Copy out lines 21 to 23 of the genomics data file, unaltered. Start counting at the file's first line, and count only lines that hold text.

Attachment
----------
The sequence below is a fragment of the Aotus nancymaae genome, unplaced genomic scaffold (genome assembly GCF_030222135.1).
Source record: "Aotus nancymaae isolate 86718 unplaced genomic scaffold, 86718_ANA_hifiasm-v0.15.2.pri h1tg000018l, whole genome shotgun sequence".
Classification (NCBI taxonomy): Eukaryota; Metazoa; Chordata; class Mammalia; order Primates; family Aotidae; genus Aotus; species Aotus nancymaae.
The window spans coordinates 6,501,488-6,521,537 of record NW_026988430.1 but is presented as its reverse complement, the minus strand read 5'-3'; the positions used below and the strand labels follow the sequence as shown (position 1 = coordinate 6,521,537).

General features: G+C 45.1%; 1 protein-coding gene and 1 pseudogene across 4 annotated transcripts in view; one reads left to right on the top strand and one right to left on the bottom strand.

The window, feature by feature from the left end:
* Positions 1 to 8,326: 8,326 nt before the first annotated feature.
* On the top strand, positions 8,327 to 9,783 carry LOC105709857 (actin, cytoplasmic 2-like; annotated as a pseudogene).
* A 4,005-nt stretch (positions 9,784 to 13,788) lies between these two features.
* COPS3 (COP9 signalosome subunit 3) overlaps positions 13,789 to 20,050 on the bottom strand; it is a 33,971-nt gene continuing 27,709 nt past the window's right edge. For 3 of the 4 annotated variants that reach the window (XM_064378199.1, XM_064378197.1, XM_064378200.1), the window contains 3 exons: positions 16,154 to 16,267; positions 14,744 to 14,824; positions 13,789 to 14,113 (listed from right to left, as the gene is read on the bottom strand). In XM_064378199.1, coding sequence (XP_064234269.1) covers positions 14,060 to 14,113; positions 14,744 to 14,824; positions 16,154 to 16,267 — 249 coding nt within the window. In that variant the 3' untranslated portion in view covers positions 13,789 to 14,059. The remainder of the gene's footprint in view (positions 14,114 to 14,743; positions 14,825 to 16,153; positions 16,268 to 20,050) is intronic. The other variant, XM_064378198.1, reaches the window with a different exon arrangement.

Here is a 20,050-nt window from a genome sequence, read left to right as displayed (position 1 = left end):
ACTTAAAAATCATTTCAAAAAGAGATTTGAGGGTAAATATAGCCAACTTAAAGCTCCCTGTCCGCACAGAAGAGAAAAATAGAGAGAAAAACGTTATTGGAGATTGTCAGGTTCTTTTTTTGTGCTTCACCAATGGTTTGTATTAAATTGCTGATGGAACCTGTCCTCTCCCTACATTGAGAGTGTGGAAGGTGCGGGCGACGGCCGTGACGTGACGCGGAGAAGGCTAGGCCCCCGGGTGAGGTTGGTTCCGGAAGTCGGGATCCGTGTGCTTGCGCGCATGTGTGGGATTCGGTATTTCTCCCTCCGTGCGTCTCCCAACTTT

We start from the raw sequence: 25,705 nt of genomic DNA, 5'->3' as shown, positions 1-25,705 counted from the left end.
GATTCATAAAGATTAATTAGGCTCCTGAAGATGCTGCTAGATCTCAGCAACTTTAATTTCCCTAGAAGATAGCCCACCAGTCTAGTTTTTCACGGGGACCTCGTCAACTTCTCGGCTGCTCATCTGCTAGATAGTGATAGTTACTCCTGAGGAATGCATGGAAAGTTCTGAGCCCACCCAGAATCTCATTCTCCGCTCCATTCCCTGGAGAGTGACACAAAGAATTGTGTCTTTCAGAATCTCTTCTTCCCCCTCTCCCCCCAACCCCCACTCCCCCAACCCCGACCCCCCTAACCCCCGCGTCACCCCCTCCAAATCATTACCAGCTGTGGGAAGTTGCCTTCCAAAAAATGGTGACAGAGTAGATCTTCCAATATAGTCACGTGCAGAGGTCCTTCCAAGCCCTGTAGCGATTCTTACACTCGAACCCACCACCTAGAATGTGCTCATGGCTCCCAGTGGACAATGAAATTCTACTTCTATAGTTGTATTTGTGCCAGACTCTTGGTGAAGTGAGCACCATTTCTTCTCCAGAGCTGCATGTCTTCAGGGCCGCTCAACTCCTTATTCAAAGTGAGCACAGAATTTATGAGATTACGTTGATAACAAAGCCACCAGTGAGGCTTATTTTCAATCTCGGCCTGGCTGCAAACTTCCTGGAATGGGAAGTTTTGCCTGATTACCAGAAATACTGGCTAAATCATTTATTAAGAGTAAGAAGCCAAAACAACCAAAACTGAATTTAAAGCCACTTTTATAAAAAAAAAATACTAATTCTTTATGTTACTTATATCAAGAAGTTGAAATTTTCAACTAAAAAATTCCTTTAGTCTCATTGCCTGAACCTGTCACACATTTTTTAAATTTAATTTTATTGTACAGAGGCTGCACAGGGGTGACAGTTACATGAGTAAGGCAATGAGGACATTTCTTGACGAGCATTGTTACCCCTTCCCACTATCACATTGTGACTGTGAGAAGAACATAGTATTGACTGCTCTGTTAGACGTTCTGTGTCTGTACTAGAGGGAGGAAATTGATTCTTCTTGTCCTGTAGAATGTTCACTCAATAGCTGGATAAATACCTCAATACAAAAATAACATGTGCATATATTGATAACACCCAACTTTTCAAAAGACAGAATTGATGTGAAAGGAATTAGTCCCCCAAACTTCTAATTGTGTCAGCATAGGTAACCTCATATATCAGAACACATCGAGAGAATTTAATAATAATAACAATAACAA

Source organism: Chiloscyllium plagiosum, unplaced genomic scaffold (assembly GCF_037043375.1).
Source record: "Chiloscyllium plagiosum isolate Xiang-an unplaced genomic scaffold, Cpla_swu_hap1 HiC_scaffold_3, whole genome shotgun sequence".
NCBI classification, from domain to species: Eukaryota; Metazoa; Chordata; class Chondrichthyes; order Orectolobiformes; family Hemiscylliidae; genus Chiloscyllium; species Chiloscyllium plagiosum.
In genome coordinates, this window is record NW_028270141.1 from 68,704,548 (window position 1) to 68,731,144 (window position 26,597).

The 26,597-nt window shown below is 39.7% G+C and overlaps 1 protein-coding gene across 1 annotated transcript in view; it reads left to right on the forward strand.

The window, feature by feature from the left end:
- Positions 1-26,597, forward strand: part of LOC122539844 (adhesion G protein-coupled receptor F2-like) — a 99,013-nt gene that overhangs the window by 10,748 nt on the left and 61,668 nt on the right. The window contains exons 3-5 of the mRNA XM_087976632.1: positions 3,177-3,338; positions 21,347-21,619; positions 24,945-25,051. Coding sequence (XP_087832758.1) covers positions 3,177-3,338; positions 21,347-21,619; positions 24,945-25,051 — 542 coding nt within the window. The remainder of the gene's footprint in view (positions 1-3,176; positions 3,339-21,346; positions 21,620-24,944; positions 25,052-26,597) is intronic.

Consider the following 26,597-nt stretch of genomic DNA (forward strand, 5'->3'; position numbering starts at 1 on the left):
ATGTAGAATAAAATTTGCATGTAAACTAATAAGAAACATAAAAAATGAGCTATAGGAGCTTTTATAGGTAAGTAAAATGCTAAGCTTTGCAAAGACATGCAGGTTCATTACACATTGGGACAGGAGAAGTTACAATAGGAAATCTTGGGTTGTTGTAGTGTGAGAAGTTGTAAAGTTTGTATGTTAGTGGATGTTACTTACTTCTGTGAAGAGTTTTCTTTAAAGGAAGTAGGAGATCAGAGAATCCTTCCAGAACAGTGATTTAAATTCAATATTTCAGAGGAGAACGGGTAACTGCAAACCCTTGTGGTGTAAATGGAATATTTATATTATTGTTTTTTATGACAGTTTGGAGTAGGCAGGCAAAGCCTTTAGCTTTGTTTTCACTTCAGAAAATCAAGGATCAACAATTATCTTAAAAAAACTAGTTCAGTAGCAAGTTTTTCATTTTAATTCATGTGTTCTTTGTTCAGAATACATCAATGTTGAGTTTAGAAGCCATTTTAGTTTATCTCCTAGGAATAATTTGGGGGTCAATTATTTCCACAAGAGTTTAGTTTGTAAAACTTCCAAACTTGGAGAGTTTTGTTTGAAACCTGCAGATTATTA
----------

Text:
- Positions 1-26,597, forward strand: part of LOC122539844 (adhesion G protein-coupled receptor F2-like) — a 99,013-nt gene that overhangs the window by 10,748 nt on the left and 61,668 nt on the right. The window contains exons 3-5 of the mRNA XM_087976632.1: positions 3,177-3,338; positions 21,347-21,619; positions 24,945-25,051. Coding sequence (XP_087832758.1) covers positions 3,177-3,338; positions 21,347-21,619; positions 24,945-25,051 — 542 coding nt within the window. The remainder of the gene's footprint in view (positions 1-3,176; positions 3,339-21,346; positions 21,620-24,944; positions 25,052-26,597) is intronic.

Consider the following 26,597-nt stretch of genomic DNA (forward strand, 5'->3'; position numbering starts at 1 on the left):
ATGTAGAATAAAATTTGCATGTAAACTAATAAGAAACATAAAAAATGAGCTATAGGAGCTTTTATAGGTAAGTAAAATGCTAAGCTTTGCAAAGACATGCAGGTTCATTACACATTGGGACAGGAGAAGTTACAATAGGAAATCTTGGGTTGTTGTAGTGTGAGAAGTTGTAAAGTTTGTATGTTAGTGGATGTTACTTACTTCTGTGAAGAGTTTTCTTTAAAGGAAGTAGGAGATCAGAGAATCCTTCCAGAACAGTGATTTAAATTCAATATTTCAGAGGAGAACGGGTAACTGCAAACCCTTGTGGTGTAAATGGAATATTTATATTATTGTTTTTTATGACAGTTTGGAGTAGGCAGGCAAAGCCTTTAGCTTTGTTTTCACTTCAGAAAATCAAGGATCAACAATTATCTTAAAAAAACTAGTTCAGTAGCAAGTTTTTCATTTTAATTCATGTGTTCTTTGTTCAGAATACATCAATGTTGAGTTTAGAAGCCATTTTAGTTTATCTCCTAGGAATAATTTGGGGGTCAATTATTTCCACAAGAGTTTAGTTTGTAAAACTTCCAAACTTGGAGAGTTTTGTTTGAAACCTGCAGATTATTA